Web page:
A Stone for Plot Four
Thursday, September 17th
About John Igo: John Igo is a San Antonio educator, writer, artist, photographer, producer, and critic. In 2007, the San Antonio Public Library system named a branch library in his honor. Igo has published twelve books of poetry, including The Third Temptation of St. John (National Society of Arts and Letters National Award), God of Gardens (Southwest Writers Conference Publication Award), Alien (Poetry Society Foundation), Bozzetti (Plain View Press) and The Mitotes of John Igo (National Poetry Foundation). In addition, he has authored several books of prose—including On Poetry and Poetics (Argo Press)—and several plays. The producer of numerous plays, he is the founding producer/director of Renegade Theater and was the volunteer Project Manager of the Theater Archive, San Antonio Public Library, a Friends project. Igo has served as a drama critic for several San Antonio publications and was for several years a well-known broadcast personality.
In 1985, Igo received an Emmy for his script, “Our Children: the Next Generation.” In the 1960s he won two Translation Awards (German/Spanish) from Poet Lore International. In 1974 he received the Speech Arts Association’s First Distinguished Medal. In the 1980s he received the Grothaus medallion for Distinguished Service to area libraries (the only non-librarian ever to receive it). In 1997 he was named Deputy Director General of the International Biographical Centre (Cambridge, England). A native of San Antonio and a graduate of Trinity University, he has taught at Trinity, St. Mary’s Hall, San Antonio College, and the University of the Incarnate Word. He received the Piper Professor of the Year Award in 1991 and the NISOD Teaching Excellence Award, International Convention, in 1992.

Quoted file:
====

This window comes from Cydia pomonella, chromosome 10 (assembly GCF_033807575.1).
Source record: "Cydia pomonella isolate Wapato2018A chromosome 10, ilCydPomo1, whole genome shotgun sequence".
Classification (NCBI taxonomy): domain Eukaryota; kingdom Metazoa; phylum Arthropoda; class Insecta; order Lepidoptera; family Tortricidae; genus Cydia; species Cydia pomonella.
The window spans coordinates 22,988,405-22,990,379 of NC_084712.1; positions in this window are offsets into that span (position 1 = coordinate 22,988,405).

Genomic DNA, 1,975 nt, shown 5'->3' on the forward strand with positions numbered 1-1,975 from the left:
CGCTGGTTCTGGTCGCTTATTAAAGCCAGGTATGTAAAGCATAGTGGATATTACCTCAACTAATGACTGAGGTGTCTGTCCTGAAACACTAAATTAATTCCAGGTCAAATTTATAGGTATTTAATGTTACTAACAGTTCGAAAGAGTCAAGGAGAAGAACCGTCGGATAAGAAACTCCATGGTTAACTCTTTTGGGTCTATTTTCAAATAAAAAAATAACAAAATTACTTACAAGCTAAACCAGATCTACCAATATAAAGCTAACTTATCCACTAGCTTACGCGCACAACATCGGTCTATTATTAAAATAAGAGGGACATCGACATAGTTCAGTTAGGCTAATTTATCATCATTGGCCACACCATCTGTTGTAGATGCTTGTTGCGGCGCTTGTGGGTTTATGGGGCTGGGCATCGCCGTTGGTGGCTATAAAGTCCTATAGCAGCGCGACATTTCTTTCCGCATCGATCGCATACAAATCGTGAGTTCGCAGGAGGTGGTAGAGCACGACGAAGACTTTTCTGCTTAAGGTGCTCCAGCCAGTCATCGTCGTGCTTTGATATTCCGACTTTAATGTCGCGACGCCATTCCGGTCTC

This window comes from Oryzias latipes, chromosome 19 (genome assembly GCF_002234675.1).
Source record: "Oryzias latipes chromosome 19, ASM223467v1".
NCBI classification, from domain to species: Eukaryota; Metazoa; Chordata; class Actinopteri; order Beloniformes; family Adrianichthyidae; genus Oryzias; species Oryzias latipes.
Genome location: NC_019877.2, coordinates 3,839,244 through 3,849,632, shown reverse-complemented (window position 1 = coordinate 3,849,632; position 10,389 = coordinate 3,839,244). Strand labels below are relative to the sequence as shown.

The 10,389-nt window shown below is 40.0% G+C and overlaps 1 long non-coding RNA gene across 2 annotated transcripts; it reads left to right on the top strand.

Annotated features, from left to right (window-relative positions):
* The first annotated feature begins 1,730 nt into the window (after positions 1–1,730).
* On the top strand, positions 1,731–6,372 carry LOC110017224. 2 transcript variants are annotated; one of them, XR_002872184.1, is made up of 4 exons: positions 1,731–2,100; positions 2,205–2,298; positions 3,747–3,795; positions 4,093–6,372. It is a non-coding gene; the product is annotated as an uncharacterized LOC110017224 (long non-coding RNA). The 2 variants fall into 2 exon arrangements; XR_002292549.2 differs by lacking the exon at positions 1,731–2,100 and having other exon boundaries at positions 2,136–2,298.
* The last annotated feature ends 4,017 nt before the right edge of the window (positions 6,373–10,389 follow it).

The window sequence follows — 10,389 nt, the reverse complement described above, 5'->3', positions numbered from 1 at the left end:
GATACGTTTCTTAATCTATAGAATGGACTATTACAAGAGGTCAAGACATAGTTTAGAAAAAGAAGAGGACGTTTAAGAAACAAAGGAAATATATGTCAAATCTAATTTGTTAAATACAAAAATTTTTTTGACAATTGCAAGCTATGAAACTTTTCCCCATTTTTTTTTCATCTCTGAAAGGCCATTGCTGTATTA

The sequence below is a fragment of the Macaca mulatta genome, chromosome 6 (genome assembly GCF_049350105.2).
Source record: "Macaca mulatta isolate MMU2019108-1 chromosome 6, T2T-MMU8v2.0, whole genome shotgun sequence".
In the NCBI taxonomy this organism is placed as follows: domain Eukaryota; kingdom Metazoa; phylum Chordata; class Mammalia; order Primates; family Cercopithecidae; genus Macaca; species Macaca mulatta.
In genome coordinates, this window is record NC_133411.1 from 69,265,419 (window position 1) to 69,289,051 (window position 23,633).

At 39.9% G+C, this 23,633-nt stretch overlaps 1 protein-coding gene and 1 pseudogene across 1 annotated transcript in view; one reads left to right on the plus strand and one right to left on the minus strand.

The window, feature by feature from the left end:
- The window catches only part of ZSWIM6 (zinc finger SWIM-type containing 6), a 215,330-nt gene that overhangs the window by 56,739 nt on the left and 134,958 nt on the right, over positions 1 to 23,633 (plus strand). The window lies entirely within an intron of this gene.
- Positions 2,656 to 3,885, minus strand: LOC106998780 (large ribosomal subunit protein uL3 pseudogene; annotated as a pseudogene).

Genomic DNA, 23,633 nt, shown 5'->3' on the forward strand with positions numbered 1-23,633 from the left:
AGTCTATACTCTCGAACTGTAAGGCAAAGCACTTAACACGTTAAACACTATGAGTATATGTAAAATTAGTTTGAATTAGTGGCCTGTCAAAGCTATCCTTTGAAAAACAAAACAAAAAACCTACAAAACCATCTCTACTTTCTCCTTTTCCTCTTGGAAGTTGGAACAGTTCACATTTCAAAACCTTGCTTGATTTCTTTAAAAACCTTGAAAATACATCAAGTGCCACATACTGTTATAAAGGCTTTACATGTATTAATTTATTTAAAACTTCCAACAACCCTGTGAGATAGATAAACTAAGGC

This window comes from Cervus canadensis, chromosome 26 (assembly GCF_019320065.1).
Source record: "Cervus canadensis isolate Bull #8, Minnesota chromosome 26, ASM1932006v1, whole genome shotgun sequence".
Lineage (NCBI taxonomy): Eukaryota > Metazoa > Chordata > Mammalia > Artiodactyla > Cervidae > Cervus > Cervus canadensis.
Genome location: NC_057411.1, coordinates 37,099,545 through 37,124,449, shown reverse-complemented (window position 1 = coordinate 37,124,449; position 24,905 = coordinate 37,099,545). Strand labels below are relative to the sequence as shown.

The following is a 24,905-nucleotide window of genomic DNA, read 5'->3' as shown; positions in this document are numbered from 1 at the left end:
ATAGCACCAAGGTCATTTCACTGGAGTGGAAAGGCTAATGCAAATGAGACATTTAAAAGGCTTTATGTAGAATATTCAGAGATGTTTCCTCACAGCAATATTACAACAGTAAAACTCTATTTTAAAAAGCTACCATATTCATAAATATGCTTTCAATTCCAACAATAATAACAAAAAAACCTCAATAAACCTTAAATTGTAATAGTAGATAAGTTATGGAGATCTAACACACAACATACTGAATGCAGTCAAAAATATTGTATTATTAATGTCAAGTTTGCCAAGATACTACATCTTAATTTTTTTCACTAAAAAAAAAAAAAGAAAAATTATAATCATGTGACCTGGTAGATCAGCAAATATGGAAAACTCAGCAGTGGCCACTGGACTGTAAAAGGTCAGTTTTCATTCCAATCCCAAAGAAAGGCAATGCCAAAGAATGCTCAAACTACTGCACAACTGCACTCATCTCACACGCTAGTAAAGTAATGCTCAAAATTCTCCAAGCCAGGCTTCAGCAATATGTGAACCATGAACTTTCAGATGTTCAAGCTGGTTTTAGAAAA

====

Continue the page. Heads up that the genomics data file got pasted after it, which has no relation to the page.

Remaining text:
Igo has been a mentor to generations of area poets, and he has also taught poetry to the totally deaf adult in a privately-funded project.
About A Stone for Plot Four: Over sixty years ago, poet, playwright, and critic John Igo stumbled upon a curious reference to a vanished local literary legend. A brilliant former student at a San Antonio community college, forgotten by none who met him, had gone on to the famed Black Mountain College in the 1930s, and achieved his dream of becoming a staff writer for The New Yorker. And then he vanished. Coincidence and curiosity morphed into an obsession for Igo: Who was Mendez Marks? Why did he die so young, at the height of his swift carreer? A strange history of family secrets, including madness and suicide, emerged along the way. Igo calls his memoir of his sixty-year pursuit of Marks “a verbal example of a contained-space sculpture.” It is, in fact, a biography wrapped in a memoir wrapped in a psychological case study of a brilliant, original soul.